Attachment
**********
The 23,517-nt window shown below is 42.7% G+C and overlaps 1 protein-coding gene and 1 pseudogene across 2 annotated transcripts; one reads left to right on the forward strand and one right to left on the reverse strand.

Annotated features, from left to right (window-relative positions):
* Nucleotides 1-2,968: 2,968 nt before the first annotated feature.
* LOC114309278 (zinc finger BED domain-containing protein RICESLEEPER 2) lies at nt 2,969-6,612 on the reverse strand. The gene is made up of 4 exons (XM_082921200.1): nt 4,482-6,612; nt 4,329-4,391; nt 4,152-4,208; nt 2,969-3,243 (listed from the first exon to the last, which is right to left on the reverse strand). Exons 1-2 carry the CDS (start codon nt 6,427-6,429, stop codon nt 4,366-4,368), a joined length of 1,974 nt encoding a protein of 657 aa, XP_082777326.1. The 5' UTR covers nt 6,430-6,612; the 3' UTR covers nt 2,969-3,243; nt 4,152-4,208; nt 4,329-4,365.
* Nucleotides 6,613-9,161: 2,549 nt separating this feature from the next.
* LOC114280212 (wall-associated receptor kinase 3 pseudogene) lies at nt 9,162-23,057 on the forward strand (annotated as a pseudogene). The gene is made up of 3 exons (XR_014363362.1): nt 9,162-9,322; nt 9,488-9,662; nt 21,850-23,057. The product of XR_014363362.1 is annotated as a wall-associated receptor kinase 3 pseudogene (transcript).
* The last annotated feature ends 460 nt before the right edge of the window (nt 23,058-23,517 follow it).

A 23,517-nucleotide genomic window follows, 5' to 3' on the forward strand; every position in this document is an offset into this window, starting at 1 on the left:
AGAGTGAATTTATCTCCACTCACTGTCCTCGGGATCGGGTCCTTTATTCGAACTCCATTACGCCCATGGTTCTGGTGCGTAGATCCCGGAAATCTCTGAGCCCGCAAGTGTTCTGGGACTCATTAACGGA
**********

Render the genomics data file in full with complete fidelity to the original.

The 23,517-nt window shown below is 42.7% G+C and overlaps 1 protein-coding gene and 1 pseudogene across 2 annotated transcripts; one reads left to right on the forward strand and one right to left on the reverse strand.

Annotated features, from left to right (window-relative positions):
* Nucleotides 1-2,968: 2,968 nt before the first annotated feature.
* LOC114309278 (zinc finger BED domain-containing protein RICESLEEPER 2) lies at nt 2,969-6,612 on the reverse strand. The gene is made up of 4 exons (XM_082921200.1): nt 4,482-6,612; nt 4,329-4,391; nt 4,152-4,208; nt 2,969-3,243 (listed from the first exon to the last, which is right to left on the reverse strand). Exons 1-2 carry the CDS (start codon nt 6,427-6,429, stop codon nt 4,366-4,368), a joined length of 1,974 nt encoding a protein of 657 aa, XP_082777326.1. The 5' UTR covers nt 6,430-6,612; the 3' UTR covers nt 2,969-3,243; nt 4,152-4,208; nt 4,329-4,365.
* Nucleotides 6,613-9,161: 2,549 nt separating this feature from the next.
* LOC114280212 (wall-associated receptor kinase 3 pseudogene) lies at nt 9,162-23,057 on the forward strand (annotated as a pseudogene). The gene is made up of 3 exons (XR_014363362.1): nt 9,162-9,322; nt 9,488-9,662; nt 21,850-23,057. The product of XR_014363362.1 is annotated as a wall-associated receptor kinase 3 pseudogene (transcript).
* The last annotated feature ends 460 nt before the right edge of the window (nt 23,058-23,517 follow it).

A 23,517-nucleotide genomic window follows, 5' to 3' on the forward strand; every position in this document is an offset into this window, starting at 1 on the left:
AGAGTGAATTTATCTCCACTCACTGTCCTCGGGATCGGGTCCTTTATTCGAACTCCATTACGCCCATGGTTCTGGTGCGTAGATCCCGGAAATCTCTGAGCCCGCAAGTGTTCTGGGACTCATTAACGGA